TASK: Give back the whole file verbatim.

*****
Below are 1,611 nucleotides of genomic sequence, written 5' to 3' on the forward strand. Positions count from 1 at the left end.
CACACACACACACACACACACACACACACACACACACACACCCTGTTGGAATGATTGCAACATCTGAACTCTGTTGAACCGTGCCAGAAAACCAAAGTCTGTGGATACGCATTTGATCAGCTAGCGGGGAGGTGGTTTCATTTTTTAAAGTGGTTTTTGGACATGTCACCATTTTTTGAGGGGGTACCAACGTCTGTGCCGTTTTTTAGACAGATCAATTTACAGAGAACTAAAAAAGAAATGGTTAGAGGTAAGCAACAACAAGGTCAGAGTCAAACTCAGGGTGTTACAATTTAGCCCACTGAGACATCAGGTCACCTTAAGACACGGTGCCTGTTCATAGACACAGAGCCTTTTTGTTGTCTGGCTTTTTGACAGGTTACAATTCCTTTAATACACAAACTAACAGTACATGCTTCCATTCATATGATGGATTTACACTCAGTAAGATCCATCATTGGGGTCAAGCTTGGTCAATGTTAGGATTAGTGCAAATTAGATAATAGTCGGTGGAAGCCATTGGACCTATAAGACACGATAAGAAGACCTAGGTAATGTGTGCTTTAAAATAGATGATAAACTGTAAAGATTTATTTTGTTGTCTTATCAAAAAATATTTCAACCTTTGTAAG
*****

Below are 1,611 nucleotides of genomic sequence, written 5' to 3' on the forward strand. Positions count from 1 at the left end.
CACACACACACACACACACACACACACACACACACACACACCCTGTTGGAATGATTGCAACATCTGAACTCTGTTGAACCGTGCCAGAAAACCAAAGTCTGTGGATACGCATTTGATCAGCTAGCGGGGAGGTGGTTTCATTTTTTAAAGTGGTTTTTGGACATGTCACCATTTTTTGAGGGGGTACCAACGTCTGTGCCGTTTTTTAGACAGATCAATTTACAGAGAACTAAAAAAGAAATGGTTAGAGGTAAGCAACAACAAGGTCAGAGTCAAACTCAGGGTGTTACAATTTAGCCCACTGAGACATCAGGTCACCTTAAGACACGGTGCCTGTTCATAGACACAGAGCCTTTTTGTTGTCTGGCTTTTTGACAGGTTACAATTCCTTTAATACACAAACTAACAGTACATGCTTCCATTCATATGATGGATTTACACTCAGTAAGATCCATCATTGGGGTCAAGCTTGGTCAATGTTAGGATTAGTGCAAATTAGATAATAGTCGGTGGAAGCCATTGGACCTATAAGACACGATAAGAAGACCTAGGTAATGTGTGCTTTAAAATAGATGATAAACTGTAAAGATTTATTTTGTTGTCTTATCAAAAAATATTTCAACCTTTGTAAG